Health of the Nation 2024: The lowdown on smoking and vaping

Smoking and vaping have been increasing among Australian teenagers, a study by the Cancer Council has found.

The latest data from 2023 shows an increase in tobacco smoking by 14 to 17-year-olds, from 2.1 per cent in 2018 to 12.8 per cent in the first quarter of last year, while vaping has increased significantly* from fewer than 1 per cent of 14 to 17-year-olds in 2018 to 14.5 per cent in early 2023.

“The earlier a person starts experimenting with cigarettes, the greater their likelihood* of becoming a regular, long-term user,” said Centre for Behavioural Research in Cancer acting head and lead researcher Professor Sarah Durkin.

The health effects of cigarette smoking are considerable. They can include cancer, breathing and respiratory* problems, heart disease, stroke and blood circulation problems, diabetes*, hearing and vision loss and dental problems, among many others.

In fact, according to the Australian Institute of Health and Welfare, tobacco smoking is the single most important preventable cause of ill health and death in Australia.

Vapes are electronic devices designed to deliver vaporised* liquids into your lungs when you breathe in. With their range of flavours such as grape and bubblegum, they are intended to be appealing to youths and are considered a way to get young people addicted* to nicotine (a chemical that vapes often contain), which can be hard to quit.

A study by researchers at Curtin University tested the chemicals and toxicity* of 52 flavoured e-liquids available for sale over the counter in Australia.

The results found 100 per cent of the vapes tested contained chemicals with unknown effects on respiratory health, 62 per cent contained chemicals likely to be toxic* if vaped repeatedly and 100 per cent of the e-liquids were inaccurately labelled.

“Our research, and that of other groups around the world, has identified a long list of potentially harmful chemicals in vapes,” study co-lead Associate Professor Alexander Larcombe said. “Some are known toxins, some irritate the lungs when inhaled and some can impair your ability to fight off lung infections. For many others, the long-term health effects of breathing them in are unknown.”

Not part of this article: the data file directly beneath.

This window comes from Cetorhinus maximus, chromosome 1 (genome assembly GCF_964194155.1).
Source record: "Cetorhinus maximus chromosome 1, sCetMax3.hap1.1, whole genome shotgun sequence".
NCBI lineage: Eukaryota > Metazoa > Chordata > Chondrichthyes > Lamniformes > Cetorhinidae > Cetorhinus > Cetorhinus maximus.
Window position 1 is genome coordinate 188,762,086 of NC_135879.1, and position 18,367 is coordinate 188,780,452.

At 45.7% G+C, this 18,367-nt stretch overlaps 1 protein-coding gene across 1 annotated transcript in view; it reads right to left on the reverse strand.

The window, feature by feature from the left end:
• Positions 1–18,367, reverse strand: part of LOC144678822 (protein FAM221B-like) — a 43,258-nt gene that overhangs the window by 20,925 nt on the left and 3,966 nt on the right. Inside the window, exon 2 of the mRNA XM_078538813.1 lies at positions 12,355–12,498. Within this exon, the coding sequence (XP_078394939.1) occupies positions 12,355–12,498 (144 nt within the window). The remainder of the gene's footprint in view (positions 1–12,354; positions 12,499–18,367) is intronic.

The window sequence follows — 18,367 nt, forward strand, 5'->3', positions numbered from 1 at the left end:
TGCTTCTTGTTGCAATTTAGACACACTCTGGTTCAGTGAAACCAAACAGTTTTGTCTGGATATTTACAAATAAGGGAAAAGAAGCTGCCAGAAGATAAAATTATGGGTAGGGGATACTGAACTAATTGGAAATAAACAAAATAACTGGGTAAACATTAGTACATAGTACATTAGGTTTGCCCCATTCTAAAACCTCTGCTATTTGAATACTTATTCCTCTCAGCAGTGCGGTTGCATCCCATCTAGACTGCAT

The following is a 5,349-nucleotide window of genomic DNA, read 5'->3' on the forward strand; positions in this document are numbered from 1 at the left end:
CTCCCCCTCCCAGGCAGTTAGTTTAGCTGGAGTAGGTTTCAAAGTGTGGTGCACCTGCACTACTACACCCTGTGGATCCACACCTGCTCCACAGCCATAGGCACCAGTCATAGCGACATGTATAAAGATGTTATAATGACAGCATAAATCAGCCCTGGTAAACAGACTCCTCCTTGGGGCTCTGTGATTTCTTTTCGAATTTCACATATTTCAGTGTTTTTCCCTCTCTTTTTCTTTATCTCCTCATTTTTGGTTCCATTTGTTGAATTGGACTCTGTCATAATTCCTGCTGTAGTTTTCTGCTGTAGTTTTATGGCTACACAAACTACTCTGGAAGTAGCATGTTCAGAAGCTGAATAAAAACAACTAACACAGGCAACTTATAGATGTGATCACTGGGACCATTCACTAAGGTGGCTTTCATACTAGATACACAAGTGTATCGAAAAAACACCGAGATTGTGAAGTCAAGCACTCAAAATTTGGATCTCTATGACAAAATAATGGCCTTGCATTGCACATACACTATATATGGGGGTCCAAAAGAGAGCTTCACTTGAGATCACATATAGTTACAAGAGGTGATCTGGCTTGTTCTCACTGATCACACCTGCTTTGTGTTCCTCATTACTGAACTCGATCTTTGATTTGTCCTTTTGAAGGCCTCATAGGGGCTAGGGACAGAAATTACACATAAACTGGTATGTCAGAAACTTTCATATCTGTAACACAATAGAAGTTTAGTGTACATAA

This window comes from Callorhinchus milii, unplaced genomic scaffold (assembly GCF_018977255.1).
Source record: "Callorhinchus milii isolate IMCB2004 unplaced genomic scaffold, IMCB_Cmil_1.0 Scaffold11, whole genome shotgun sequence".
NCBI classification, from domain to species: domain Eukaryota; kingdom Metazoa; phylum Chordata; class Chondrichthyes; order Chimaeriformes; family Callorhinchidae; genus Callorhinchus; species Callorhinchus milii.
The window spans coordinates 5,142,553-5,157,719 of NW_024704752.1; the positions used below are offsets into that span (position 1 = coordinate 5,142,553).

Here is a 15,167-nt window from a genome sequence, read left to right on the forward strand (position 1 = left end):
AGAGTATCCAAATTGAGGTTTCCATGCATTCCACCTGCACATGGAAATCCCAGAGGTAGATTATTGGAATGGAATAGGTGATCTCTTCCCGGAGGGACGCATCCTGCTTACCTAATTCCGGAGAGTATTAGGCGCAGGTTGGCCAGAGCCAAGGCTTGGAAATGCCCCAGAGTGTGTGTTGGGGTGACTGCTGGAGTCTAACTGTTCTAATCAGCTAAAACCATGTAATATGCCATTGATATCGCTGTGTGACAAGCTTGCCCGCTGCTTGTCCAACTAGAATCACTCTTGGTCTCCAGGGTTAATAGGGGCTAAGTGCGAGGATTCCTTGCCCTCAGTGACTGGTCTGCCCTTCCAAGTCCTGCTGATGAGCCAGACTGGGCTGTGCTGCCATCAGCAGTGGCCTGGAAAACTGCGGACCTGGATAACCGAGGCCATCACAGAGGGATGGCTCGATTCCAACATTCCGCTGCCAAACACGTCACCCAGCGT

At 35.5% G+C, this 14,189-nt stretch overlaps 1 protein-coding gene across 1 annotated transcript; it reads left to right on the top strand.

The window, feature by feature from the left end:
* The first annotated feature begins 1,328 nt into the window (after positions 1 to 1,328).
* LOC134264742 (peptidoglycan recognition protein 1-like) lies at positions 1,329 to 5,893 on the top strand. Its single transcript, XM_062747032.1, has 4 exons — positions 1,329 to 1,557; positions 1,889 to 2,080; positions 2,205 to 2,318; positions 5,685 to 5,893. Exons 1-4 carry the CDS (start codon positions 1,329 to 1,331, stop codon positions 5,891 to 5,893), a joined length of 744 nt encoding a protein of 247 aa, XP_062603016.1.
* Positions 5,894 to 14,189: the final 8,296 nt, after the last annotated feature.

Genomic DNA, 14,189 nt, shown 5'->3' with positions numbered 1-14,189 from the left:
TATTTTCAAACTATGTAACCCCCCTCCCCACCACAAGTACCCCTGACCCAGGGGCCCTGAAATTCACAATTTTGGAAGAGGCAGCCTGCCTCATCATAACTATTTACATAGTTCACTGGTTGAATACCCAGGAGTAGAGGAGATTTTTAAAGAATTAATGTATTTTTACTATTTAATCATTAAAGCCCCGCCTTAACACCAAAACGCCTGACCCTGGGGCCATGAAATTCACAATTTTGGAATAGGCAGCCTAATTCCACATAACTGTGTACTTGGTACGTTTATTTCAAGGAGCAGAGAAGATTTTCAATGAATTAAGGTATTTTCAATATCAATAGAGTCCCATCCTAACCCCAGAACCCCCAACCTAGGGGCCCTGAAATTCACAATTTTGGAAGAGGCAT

While the ingredients or solutions used in e-cigarettes vary, common e-liquids which can add a fruit, alcohol or confectionary flavour, include toxins such as formaldehyde* and heavy metals, the same harmful chemicals found in cleaning products, nail polish remover, weed killer and bug spray. E-liquids also contain flavouring chemicals such as diacetyl (a chemical linked to serious lung disease) and may contain nicotine.

“There is no safe level of cigarette smoking or vaping at any age,” said Raising Children Network director Derek McCormack. “However, for those under 18, the risks can be greater because kids’ brains and bodies are still developing.”

Public health physician Professor Emily Banks, along with her team at Australian National University, recently published a review of the health effects of vaping — the largest and most comprehensive of its kind in the world.

“Recent evidence shows vaping is becoming more popular, especially among children and adolescents*, even though it is illegal except on prescription*,” Professor Banks said.

“Almost all e-cigarettes deliver nicotine, which is extremely addictive. Addiction is common in people using vapes and young people are especially vulnerable to addiction.”

Research shows vaping can lead to mental health issues, both in the short- and long-term, with increased symptoms of depression within 12 months of starting. Over time, nicotine vaping can increase the likelihood of developing depression, anxiety and substance use disorders because of the way nicotine changes the brain’s reward pathway.

“For children and adolescents, that can mean having difficulty sitting through a lesson or a meal with family,” said Prof Banks.

Other risks include:

  • Poisoning, especially in small children
  • Seizures and loss of consciousness caused by nicotine overdose
  • Headaches
  • Cough
  • Throat irritation
  • Burns and injuries, largely caused by exploding batteries

Another concern with vaping is the link between this habit and the uptake of smoking cigarettes.

“Studies that track young people over time find that those who vape are around three times as likely to take up cigarette smoking later,” said Prof Durkin.

Many teenagers claim they feel they need to smoke or vape to cope when they are feeling stressed or anxious. Experts suggest trying other, healthier ways to cope instead. Some of these include:

  • Getting active: When you exercise, your brain releases similar feel-good chemicals to nicotine. Stay busy and plan your day. Create a schedule or stick to a daily routine.
  • Having fun: Find ways to incorporate fun activities into your life, and make sure to do something you enjoy every day.
  • Being positive: Accept that there will be bad days, but…

Read More: Health of the Nation 2024: The lowdown on smoking and vaping